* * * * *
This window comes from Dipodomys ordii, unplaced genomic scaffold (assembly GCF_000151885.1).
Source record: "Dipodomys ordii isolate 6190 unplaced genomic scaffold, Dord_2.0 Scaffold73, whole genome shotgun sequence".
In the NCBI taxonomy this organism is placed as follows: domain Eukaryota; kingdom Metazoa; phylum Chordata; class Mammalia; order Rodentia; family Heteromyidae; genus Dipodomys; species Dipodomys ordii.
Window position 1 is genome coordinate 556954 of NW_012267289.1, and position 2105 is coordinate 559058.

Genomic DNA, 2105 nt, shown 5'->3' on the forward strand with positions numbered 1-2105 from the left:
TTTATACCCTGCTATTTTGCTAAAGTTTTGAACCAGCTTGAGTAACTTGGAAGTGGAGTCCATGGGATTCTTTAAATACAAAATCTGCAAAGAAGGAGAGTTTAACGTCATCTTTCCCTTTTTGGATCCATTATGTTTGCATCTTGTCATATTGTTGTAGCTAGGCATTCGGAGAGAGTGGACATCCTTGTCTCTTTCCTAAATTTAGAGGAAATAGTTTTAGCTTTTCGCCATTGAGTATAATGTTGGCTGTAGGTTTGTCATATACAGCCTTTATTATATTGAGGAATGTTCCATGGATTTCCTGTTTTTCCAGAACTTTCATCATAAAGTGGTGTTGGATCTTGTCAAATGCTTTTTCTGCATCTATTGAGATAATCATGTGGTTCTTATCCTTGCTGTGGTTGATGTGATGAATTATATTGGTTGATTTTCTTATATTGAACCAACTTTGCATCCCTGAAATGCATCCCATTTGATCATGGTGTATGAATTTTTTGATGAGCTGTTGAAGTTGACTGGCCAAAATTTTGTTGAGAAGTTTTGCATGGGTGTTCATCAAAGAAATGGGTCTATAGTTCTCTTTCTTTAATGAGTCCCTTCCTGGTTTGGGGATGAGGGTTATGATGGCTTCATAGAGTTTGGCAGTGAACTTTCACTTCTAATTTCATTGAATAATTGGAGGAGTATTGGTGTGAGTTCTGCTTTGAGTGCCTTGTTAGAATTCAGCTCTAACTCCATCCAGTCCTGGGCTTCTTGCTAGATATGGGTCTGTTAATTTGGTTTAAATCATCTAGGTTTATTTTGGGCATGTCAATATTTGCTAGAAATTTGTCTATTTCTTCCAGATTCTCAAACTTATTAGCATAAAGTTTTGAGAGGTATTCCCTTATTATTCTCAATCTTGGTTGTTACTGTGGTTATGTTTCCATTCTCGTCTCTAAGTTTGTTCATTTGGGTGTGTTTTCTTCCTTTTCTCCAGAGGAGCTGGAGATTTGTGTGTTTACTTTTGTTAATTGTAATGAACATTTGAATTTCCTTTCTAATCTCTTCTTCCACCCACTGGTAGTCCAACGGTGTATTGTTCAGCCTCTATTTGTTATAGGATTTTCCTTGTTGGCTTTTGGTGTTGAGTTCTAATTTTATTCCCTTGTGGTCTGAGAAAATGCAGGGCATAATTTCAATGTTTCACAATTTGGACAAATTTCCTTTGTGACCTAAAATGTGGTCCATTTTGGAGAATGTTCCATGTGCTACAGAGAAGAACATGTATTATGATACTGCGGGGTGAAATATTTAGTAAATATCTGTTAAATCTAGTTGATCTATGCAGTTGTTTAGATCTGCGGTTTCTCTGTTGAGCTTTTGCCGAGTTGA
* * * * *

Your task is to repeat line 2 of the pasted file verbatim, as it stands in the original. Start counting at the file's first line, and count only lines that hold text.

Source record: "Dipodomys ordii isolate 6190 unplaced genomic scaffold, Dord_2.0 Scaffold73, whole genome shotgun sequence".